The Department of Trade and Industry's bi-annual IT security survey, claimed to be the UK's most authoritative way of tracking security practices and threats, has reiterated warnings that remote access is not being implemented with sufficient security.
Only one in five of the companies with wireless LANs used Wired Equivalent Privacy (WEP) or any other form of encryption, the survey found, and more than half had no additional security controls at all. WEP is now considered easily crackable, but only two percent of networks had an additional layer of encryption on top of WEP, the DTI said.
There have been plenty of surveys warning about the spread of unsecured Wi-Fi in the enterprise, but PricewaterhouseCoopers, which carried out the telephone survey of 1,000 businesses, argues its is one of the few conducted on a statistically valid basis. "This survey seeks to provide some kind of benchmark against which other surveys can be judged, to get a feel for whether they are wide of the mark," said Chris Potter, the PwC partner who led the survey.
Remote access methods, and particularly wireless LANs, have spread rapidly while education about security issues has not kept pace, Potter said. The survey found that a third of all UK companies now use wireless networks, compared to two percent two years ago. Login passwords, sufficient to protect wired networks, are not enough when the network is exposed outside the office via a wireless access point, security experts say, but the majority of companies surveyed have not yet learned this lesson.
WLAN-based attacks are not theoretical, either, with eight percent of companies reporting attempts at unauthorised access. This is a conservative figure, said Potter, because 23 percent said they had no system in place for telling whether they had been probed.
The danger posed by unprotected wireless networks can't be overestimated, according to some industry observers. "It's an area people are not paying attention to yet," said Bloor Research analyst Fran Howarth. "It's not just encryption, it's anti-virus and all the other protections, which need to be applied to mobile computing just like wired networks."
Businesses should take three simple steps to secure their wireless networks, Potter said. First they should establish whether they have a wireless network in place, since employees - often executives - commonly connect Wi-Fi equipment without authorisation. Second, they should decide whether WLAN offers a real business benefit, and if it doesn't, it should be banned, Potter said. If companies do decide to use WLANs, they should make sure someone in the company is capable of implementing security, he said.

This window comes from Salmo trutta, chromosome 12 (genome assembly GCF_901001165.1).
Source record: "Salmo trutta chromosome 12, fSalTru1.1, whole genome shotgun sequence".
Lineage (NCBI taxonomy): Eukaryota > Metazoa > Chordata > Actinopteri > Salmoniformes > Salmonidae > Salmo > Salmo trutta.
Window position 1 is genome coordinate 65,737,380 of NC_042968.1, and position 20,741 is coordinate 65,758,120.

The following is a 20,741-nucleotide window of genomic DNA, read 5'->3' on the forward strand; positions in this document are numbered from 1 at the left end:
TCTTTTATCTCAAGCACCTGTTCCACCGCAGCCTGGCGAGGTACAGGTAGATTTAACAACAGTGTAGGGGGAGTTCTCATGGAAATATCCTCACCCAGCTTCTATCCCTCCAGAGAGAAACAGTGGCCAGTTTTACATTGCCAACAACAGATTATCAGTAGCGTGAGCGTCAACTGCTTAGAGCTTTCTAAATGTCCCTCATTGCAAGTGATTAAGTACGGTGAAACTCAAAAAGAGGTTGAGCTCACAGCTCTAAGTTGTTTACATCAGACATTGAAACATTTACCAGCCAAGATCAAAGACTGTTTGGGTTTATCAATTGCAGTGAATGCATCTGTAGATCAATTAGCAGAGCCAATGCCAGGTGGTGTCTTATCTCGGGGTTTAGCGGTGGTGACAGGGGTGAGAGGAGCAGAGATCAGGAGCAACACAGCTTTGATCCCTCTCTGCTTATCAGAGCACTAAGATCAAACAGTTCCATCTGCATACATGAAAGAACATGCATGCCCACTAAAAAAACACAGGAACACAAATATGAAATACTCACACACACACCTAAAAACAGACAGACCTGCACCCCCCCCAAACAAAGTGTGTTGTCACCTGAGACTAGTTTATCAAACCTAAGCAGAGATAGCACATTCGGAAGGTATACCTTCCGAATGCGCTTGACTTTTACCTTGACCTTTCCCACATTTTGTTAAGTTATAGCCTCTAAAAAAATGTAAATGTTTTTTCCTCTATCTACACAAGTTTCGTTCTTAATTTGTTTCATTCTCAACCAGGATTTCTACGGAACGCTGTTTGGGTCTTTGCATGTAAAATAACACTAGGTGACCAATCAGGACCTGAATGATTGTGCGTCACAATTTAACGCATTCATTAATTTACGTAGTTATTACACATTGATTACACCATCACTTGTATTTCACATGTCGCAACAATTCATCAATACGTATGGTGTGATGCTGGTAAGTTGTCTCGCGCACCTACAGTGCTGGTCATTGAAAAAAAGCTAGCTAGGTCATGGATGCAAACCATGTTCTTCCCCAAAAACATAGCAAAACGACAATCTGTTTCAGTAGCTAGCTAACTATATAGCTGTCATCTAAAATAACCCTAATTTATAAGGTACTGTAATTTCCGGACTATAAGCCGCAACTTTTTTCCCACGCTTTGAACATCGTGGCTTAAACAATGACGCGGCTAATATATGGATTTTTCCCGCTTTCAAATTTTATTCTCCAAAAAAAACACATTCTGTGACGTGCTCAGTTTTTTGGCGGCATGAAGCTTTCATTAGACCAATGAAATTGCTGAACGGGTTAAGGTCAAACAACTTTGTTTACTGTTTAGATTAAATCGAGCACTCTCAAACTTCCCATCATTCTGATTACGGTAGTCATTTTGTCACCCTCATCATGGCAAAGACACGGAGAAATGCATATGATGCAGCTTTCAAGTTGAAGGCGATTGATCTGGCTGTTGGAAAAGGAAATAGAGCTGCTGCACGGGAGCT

The full findings of the DTI survey will be made public at the InfoSecurity Europe event in London later this month.
Meanwhile, a US-based survey commissioned by industry group CompTIA has found that the biggest corporate threats, virus attacks and network intrusions, are actually becoming significantly less of a concern for businesses.
Last year, 80 percent of the survey responents said their most common IT security threat was virus and worm attacks, but that has dropped to 68.6 percent this year. Network intrusion issues dropped from 65.1 percent to 39.9 percent. VPN and dial-up problems dropped from 49.9 percent to 41.7 percent, and social engineering dropped from 21.9 percent to 17.9 percent, according to a survey of nearly 900 businesses.
This trend may at least partly be due to the emergence of new threats, however, in particular browser-based attacks. The survey found that 36.8 percent of companies had been hit by at least one browser-based attack in the past six months, compared with 25 percent last year. Browser-based attacks use code embedded in apparently ordinary Web pages to compromise a PC.
CompTIA said businesses must become more active in alerting their employees about such threats. "It is clear that education on IT security can no longer be limited to a handful of IT personnel," said CompTIA president John Venator in a statement. "Keeping the IT infrastructure safe is the responsibility of everyone in the organisation."
Companies who run public websites for customers are also at risk, according to Bloor analyst Howarth. "Browser-based attacks are a big issues for banks, but any company who deals with customers over a website can be hit by this," she said.